One disadvantage to the Figure 3 circuit is the possibility of modulation transformer failure due to a high voltage arc between the primary and secondary windings of the transformer.  The "hot" end of the modulation transformer secondary is tied directly to the high voltage lead to the final, so that the secondary winding remains at the DC potential applied to the final amplifier plate.  But the "cold" end is connected to ground through the blocking capacitor.  When the high voltage is turned off, as for example when the transmitter is in standby, the blocking capacitor discharges along with the power supply filters; when high voltage is reapplied, the modulation transformer secondary remains momentarily at ground potential until the capacitor becomes recharged, through the combined inductances of the modulation reactor and modulation transformer secondary.  During this brief instant the full DC potential of the modulator plate supply appears between the two transformer windings.  This transient may be sufficient to cause an arc to occur and destroy the insulation between the windings.  This is unlikely to occur with a transformer that has been maintained in a dry environment, since most modulation transformers are designed to withstand a substantial voltage difference between windings.  Most broadcast transmitters use the circuit shown in Figure 3, and communications transmitters may use separate power supplies for the modulator and final with a substantial difference in output voltages.  It is possible, however, that some modulation transformers may be designed specifically for a transmitter wherein the windings always remain at the same DC potential, and thus the insulation between windings may be prone to breakdown.  Fortunately, this does not seem to be a problem encountered very often.

Figure 4 shows some variations of the basic circuit shown in Figure 3.  In Fig. 4A, the "cold" end of the modulation transformer secondary is tied to the high voltage supply as in Figure 1, and the blocking capacitor is inserted in series with the "hot" end.  The circuit in Fig. 4B is identical to 4A, except for the placement of the capacitor, which has been switched to the "cold" end.  Both these circuits function much in the manner of the conventional (Figure 1) circuit, but the DC is blocked from flowing through the secondary winding.  With this arrangement, several of the advantages mentioned with Figure 3 are lost, because the audio is returned to the high voltage plate supply as in the conventional circuit.  However, the danger of modulation transformer breakdown described in the previous paragraph is eliminated.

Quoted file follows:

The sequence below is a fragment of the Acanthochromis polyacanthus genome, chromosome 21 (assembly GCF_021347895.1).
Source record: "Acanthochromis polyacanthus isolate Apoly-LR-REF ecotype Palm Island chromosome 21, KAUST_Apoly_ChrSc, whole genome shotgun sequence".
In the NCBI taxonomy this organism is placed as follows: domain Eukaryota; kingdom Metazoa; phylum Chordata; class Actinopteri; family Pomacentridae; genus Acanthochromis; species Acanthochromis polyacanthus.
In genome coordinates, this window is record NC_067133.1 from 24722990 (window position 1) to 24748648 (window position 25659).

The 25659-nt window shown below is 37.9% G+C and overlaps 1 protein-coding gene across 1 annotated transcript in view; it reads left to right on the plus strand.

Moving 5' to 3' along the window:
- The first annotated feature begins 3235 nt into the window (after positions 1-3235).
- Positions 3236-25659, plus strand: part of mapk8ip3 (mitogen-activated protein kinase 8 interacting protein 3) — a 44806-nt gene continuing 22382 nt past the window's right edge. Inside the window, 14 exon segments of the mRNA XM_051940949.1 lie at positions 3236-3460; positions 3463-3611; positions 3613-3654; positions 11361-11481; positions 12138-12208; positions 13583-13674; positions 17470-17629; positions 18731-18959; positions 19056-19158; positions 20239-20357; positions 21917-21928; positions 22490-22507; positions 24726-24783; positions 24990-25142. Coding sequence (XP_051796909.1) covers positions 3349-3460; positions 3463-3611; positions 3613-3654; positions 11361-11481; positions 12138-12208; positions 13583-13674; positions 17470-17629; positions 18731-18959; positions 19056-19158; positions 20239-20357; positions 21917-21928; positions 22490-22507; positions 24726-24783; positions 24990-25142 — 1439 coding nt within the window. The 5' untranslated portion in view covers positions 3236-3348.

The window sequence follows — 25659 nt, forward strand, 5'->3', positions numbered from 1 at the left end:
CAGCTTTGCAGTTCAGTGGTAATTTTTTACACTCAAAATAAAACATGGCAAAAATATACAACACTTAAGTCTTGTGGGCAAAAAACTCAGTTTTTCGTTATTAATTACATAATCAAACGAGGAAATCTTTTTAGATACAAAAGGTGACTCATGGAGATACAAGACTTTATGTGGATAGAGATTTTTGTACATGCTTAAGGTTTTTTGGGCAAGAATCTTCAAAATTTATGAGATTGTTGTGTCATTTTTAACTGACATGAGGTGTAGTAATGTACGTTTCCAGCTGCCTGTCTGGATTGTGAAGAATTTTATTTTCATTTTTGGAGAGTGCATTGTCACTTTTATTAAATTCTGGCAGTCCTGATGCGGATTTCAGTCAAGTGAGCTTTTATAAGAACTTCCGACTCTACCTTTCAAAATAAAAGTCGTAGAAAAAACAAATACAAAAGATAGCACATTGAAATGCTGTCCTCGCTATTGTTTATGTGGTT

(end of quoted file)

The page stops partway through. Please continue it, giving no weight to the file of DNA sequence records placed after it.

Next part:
Link to Figs. 4A, 4B, 4C, 4D

The circuit in Fig. 4C is not recommended, since the modulation transformer secondary is tied directly to ground, and the full DC plate voltage to the modulator appears between the windings at all times, and as explained previously, could cause breakdown of the modulation transformer.  Nevertheless, some commercially built AM broadcast transmitters use this circuit even though it presents no advantage over the Fig. 3 circuit.  Fig. 4D shows how a reactor may be used with a modulation autotransformer in which there are no separate primary and secondary windings.  This circuit offers the previously mentioned advantages of blocking DC from flowing through the modulation transformer winding, and allows the option of using separate power supplies for the modulator and final amplifier with a modulation autotransformer.  However, the audio output from the modulation transformer is returned through the modulator high voltage plate supply, necessitating the use of a large value of output capacitance in the filter.

In Figures 4A, 4B and 4D, there is no DC voltage across the blocking capacitor.  Theoretically, DC working voltage should be unimportant.  However, transients and very low audio frequency voltages may appear across this capacitor under a variety of conditions, so the safe bet is to always treat this capacitor as if the full DC to the final appeared across it, and use the same minimum working voltage as required in Fig. 3.

Which Modulation Transformer to Use with a Reactor?

As previously explained, modulation transformers designed for use with a reactor have no gap in the core, and are not designed to allow DC plate current to pass through the secondary.  However, transformers designed to carry DC through the secondary can be used with a reactor, and improved performance can be expected.  In spite of the core gap, the low frequency response will be improved when the transformer is not called on to carry DC.  The transformer will run cooler without the DC, and audible vibration will be reduced.  I remember using and old UTC VM-5 which talked back terribly without the reactor, but it was practically silent when the reactor was wired into the circuit.  Mike, NI4N was pleasantly surprised at the improvement in audio quality when he installed a reactor in the 1938 vintage transmitter built by his grandfather, which uses an old bottom-of-the-line Thordarson "ham radio" quality modulation transformer.  In addition, it is likely that the power rating of a non-broadcast modulation transformer can be safely increased somewhat beyond the manufacturer's recommended maximum when a reactor is used.  If a good broadcast quality modulation transformer designed to be used with a reactor is available, by all means use it.  Otherwise, expect better performance with a conventional "ham radio quality" transformer when the reactor is included in the circuit.